PR firm filed UDRP after failing to buy domain name.
A three-member World Intellectual Property Organization panel has
denied a UDRP for the domain name Hopscotch.com. It did not find the complainant to have engaged in reverse domain name hijacking for the domain name, however.
Joseph Lee bought the domain name for over $10,000 in 2010 with plans to create a game site.
Complainant Hopscotch Group of Paris is a PR company.
The complainant uses the domain name hopscotchgroupe.com and also owns domains like Hopscotch.us and Hopscotch.fr.
Hopscotch Group offered to buy the domain name for $30,000, and filed the UDRP when it wasn’t able to come to terms with the domain name owner.
The panel found that Lee did not register the domain name in bad faith. Even though he didn’t create a game using the domain name, it’s acceptable to buy a generic domain name with an eye toward selling it.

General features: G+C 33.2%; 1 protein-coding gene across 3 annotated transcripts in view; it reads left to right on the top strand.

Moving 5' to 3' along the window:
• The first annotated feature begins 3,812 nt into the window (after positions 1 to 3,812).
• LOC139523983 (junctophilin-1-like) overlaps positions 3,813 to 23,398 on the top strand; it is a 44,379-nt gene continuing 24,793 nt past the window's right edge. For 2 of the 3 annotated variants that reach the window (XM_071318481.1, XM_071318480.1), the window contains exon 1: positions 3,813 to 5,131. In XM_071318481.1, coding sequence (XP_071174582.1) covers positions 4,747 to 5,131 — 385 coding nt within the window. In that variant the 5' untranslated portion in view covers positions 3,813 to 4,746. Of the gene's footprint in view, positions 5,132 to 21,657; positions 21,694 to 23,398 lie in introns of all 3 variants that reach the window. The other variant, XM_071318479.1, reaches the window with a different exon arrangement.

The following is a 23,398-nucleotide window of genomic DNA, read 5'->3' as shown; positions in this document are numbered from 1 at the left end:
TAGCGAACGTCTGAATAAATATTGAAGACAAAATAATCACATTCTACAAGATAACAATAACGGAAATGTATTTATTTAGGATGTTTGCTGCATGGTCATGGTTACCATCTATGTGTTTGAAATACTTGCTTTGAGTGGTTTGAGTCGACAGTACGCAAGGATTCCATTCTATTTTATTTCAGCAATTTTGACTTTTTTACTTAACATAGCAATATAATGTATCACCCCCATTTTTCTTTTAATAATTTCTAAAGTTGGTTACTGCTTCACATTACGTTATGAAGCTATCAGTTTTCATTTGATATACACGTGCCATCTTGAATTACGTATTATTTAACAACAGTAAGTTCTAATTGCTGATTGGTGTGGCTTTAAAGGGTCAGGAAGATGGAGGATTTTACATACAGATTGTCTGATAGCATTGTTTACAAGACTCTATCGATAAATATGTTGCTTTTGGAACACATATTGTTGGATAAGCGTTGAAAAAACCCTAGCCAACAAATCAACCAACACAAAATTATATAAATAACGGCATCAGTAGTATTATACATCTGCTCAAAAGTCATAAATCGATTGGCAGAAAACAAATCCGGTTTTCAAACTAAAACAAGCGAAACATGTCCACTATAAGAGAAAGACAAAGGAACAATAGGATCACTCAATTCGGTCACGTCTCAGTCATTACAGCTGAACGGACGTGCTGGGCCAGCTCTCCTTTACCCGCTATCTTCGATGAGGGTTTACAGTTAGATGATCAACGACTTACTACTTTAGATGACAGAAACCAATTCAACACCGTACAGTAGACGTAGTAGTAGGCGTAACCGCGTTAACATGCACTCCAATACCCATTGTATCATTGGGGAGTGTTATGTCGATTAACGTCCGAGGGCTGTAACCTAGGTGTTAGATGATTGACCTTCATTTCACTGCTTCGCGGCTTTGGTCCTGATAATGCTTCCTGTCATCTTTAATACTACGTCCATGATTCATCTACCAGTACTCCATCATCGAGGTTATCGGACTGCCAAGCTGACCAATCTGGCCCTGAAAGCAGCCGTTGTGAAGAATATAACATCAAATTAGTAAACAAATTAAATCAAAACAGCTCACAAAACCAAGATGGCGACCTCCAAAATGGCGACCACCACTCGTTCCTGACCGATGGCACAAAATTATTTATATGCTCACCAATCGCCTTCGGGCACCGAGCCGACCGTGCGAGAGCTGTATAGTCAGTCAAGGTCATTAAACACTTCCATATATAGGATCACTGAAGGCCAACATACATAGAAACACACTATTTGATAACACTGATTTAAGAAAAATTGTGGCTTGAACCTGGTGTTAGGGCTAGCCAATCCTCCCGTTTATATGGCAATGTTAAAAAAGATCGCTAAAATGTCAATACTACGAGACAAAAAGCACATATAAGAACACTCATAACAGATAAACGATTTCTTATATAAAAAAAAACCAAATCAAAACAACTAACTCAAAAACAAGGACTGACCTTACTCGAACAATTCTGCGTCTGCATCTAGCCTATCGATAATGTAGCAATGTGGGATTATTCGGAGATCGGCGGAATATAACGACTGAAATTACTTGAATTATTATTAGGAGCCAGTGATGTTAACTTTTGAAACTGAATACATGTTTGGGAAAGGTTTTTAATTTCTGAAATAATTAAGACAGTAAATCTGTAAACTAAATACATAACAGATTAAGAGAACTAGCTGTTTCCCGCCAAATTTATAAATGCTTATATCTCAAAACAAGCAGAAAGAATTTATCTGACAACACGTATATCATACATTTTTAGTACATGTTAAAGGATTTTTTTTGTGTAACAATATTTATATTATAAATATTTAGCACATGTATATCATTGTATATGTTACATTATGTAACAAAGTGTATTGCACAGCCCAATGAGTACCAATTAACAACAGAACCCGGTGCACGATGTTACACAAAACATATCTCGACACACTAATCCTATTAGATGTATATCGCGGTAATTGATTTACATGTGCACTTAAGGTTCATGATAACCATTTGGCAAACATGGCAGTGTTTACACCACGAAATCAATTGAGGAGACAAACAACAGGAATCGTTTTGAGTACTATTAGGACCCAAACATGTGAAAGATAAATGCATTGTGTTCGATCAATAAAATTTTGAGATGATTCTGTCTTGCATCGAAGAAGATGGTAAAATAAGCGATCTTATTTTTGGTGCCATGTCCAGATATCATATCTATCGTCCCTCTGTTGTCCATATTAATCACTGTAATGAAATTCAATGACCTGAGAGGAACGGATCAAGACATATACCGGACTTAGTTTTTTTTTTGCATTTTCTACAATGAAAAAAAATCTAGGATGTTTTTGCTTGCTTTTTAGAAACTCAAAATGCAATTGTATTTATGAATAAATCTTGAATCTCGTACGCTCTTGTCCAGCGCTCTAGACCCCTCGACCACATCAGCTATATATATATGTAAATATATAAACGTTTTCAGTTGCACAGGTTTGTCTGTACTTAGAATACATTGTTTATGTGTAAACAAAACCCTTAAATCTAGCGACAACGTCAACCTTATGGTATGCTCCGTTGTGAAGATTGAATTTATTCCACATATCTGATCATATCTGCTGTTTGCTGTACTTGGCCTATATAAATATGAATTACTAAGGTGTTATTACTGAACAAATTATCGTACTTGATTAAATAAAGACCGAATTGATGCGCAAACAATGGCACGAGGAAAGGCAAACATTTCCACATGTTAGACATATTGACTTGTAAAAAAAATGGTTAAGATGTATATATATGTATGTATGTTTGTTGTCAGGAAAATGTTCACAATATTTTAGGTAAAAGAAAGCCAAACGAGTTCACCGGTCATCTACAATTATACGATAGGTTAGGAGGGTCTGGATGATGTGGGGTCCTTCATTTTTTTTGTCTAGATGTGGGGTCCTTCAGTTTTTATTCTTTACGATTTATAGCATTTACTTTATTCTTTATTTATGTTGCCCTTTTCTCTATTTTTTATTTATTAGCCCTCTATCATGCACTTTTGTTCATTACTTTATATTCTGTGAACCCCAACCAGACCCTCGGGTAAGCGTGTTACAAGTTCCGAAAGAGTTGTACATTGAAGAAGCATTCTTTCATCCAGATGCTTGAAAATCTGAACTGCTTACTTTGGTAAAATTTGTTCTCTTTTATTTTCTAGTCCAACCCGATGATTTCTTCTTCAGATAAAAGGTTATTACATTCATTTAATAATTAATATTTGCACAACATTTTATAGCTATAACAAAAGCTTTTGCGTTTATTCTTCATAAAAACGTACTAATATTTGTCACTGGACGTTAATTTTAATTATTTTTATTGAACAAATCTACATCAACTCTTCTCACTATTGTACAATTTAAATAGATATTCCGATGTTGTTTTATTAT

However, the panel did not find Hopscotch Group guilty of reverse domain name hijacking. The panel wrote:
The Panel considers the Complainant’s case to be relatively weak, insofar as it was based on an ordinary dictionary word. However the fact that the Complainant was a very substantial organisation, the Domain Name corresponded to its name, the Domain Name was not being used by the Respondent and that he asked for a substantial sum for it when approached are all factors which mean that, in the Panel’s view the Complainant could genuinely form a view that its Complaint might have had some prospect of success, depending on the evidence and what the Respondent said.